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# Latest Posts in Legacy Languages

## Re: HELP in Legacy Languages

Moved to Legacy lnaguages section, till we find which language it is

peter_budo
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## Re: HELP in Legacy Languages

I don't know what language that is, but it's not Java. You're in the wrong forum my friend.

JamesCherrill
... trying to help
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## HELP in Legacy Languages

Given a length of wire P units long, where P is an integer, it is possible in some cases to bend
the wire into an isosceles triangle(with two sides equal) where the lengths of all the sides are
also integers. For example a wire of length P = 3 units can be bent into an isosceles triangle,
while a wire of length P = 4 can not. For some lengths there is more than one isosceles
triangle with integer length sides. Of those isosceles triangles with integer length sides some
will have an area which is also an integer, while others will not.
The area of a triangle, given the lengths of its three sides a; b; c, is
Area =
p
m(m-a)(m-b)(m-c);
where m = (a + b + c)=2.
(a) Write a function, which has as input an integer length P, and outputs(not prints) a
triple (a; b;A), where a is the integer length of the two equal length sides of an isosceles
triangle, b is the integer length of the other side, and A is the integer area of the
triangle. The function should output non-zero values (a; b;A) when there is ONLY
ONE isosceles triangle which has both integer length sides, and integer area,
otherwise it should return (0; 0; 0). Test your function with P = 15, where the output
should be (0; 0; 0) and P = 16, where the output should be (5; 6; 12).

This is what i've done at the moment, i get the right output for P = 15 but cannot get the right output for p = 16:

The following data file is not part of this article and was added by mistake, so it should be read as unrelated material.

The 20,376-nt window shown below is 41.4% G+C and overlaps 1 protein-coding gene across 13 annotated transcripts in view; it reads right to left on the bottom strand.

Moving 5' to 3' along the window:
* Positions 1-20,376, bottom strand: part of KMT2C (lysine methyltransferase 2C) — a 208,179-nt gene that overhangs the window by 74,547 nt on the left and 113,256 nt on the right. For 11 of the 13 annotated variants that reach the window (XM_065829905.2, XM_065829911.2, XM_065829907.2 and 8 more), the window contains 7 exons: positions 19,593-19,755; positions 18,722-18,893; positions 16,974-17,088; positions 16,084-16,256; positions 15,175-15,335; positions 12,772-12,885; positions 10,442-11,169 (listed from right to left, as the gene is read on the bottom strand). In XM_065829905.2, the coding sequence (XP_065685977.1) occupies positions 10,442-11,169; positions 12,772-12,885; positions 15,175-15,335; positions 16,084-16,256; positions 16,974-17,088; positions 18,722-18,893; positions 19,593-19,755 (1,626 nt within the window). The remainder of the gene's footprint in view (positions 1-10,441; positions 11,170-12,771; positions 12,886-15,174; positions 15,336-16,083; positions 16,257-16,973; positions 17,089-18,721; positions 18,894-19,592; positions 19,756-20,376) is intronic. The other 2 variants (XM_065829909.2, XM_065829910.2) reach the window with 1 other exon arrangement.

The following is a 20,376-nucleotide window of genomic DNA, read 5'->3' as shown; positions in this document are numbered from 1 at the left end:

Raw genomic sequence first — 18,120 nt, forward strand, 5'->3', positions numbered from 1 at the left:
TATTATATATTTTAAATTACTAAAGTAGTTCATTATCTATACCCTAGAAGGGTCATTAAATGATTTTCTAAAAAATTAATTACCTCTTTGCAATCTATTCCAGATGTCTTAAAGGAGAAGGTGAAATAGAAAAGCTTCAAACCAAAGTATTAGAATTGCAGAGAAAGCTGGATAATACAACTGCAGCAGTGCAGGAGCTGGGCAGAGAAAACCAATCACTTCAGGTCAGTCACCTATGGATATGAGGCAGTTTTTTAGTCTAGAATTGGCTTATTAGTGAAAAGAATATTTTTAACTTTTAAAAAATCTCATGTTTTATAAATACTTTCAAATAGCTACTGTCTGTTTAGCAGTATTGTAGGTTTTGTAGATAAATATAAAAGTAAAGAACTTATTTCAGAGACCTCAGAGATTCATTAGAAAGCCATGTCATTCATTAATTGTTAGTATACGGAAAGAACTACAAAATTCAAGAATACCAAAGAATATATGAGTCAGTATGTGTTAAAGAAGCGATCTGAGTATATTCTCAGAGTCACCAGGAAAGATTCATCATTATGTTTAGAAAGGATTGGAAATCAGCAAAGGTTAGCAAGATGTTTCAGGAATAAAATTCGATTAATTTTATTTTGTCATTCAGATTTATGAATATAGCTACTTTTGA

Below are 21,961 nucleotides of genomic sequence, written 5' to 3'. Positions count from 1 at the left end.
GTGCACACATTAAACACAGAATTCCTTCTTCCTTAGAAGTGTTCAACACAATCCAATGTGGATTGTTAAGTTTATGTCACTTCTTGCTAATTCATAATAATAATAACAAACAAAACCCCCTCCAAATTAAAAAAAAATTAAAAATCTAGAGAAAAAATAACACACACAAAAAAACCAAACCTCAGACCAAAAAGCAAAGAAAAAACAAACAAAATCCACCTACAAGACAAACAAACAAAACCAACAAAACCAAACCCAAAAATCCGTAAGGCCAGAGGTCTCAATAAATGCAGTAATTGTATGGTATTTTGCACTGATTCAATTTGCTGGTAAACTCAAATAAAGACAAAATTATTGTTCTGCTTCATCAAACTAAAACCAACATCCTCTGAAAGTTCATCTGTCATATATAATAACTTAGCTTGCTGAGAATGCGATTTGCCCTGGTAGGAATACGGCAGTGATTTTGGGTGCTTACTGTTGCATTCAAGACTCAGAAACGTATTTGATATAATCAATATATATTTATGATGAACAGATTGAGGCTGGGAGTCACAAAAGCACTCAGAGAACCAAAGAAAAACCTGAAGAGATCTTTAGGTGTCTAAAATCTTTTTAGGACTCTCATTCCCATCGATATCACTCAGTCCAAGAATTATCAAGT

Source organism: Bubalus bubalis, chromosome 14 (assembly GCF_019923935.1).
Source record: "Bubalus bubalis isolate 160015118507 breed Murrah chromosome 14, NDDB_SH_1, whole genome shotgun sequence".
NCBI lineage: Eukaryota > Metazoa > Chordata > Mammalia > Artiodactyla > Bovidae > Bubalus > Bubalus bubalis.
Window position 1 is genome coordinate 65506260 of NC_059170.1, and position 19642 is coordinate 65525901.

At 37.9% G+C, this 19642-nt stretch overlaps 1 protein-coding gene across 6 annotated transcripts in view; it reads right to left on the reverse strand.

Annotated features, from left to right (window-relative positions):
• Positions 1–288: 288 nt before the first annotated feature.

`````` function [a,b,A] = Funct1(p)

m = p/2;
n = fix(m);
for a = 1:n

b = 2*a - p;
p = 2*a+b;
A = sqrt(m*((m - a)^2)*(m-b));
if (A~=fix(A))
a = 0; b = 0; A = 0;
end
end
end

Thank You
``````
Lindita01
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1 post since May 2013
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## Re: Problem with running a .hta (vb)script on a fileserver in Legacy Languages

Thnx Reverend Jim, I kind a gave up the hope for some pointers regarding this question of mine..

• The domain is the same. (file-server and PC's are all in the same domain.)
• It's run from the same account
• Everything is done by the .hta script, no external vbscript.
The .hta script starts by querying the access DB, Then shows the user a form,
processing the form involves querying the access DB, creating/showing .xls files.

It would be a lot easier maintaining the .hta file is you only have to update the version
on the server.

I guess that you're right, it prob. is a rights issue with/from access.
I just don't know "where" or how to fix it.. :(

Mocabilly
Newbie Poster
17 posts since Jun 2009
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## Re: matlab OCR of URDU in Legacy Languages

This OCR fonts software provides multiple font formats for generate barcodes.